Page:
Well, turns out that TVNZ executives were told last December of Veitch’s “assault”.
That word “assault” comes from this morning’s HoS headline, although it is not supported by anything in the story. It raises an important point. What did Veitch tell his bosses (four of them were told)? Why is this so important?
First, if an employer condones a particular behaviour, then it can’t reasonably expect to be able to dismiss at some later point for that behaviour. By ignoring the behaviour, the employer is accepting that it’s okay.
Underlying dismissal with cause for misconduct, non-performance or dishonesty is that the employer can no longer trust the employee, and rely on them to do their job honestly and competently.
Further, if it was an assault, they arguably became complicit in covering up a criminal offence.
Assuming that the TVNZ executives knew something like the full extent of the matter, but proceded to sack Veitch anyway, MacDoc raises the question of whether Veitch might be awarded compensation (and reimbursed for lost wages) should any dismissal by TVNZ be found to be unjustified.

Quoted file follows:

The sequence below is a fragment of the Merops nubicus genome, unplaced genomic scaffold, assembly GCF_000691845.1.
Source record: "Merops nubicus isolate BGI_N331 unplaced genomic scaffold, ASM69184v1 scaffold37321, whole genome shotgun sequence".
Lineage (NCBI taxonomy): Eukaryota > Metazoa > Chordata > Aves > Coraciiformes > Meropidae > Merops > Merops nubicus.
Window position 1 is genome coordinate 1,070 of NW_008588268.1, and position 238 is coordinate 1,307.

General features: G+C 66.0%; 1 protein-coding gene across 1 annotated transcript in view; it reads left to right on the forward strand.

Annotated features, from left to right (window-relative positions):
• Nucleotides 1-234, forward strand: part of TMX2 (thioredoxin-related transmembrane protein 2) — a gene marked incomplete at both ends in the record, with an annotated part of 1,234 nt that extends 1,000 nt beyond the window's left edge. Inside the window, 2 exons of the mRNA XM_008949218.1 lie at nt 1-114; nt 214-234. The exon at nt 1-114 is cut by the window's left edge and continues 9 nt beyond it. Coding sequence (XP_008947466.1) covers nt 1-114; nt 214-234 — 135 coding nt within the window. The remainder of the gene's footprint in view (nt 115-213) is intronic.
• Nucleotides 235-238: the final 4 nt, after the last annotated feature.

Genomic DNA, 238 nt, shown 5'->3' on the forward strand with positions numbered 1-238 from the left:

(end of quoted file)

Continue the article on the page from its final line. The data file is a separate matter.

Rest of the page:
This is technically possible. But note that the courts are required by the Employment Relations Act to take into account the extent to which the claimant contributed to the situation which led to their dismissal. And, as a practical matter, I wouldn’t want to be the one determining how much of the humiliation, loss of dignity and injury to feelings Veitch might suffer was the result of any dismissal.
Why does there not appear to have been a clause in the contract of this high profile “personality”, whose value to TVNZ depends on public popularity, for just this sort of situation? There should be, and if there is, then dismissal ought not to be a problem.
In any event, it is clear that at the very least there needs to be an enquiry into the response of TVNZ last year. Ideally, we might see some resignations before then.
Memo to TVNZ: Removing Veitch from the Olympic coverage team is not enough.
Update: The Government has started asking questions. PM Clark says that there is a “moral crisis” at TVNZ, and Mallard is refusing to be fobbed off with a whitewash. Looks like some heads may roll at TVNZ, after all.]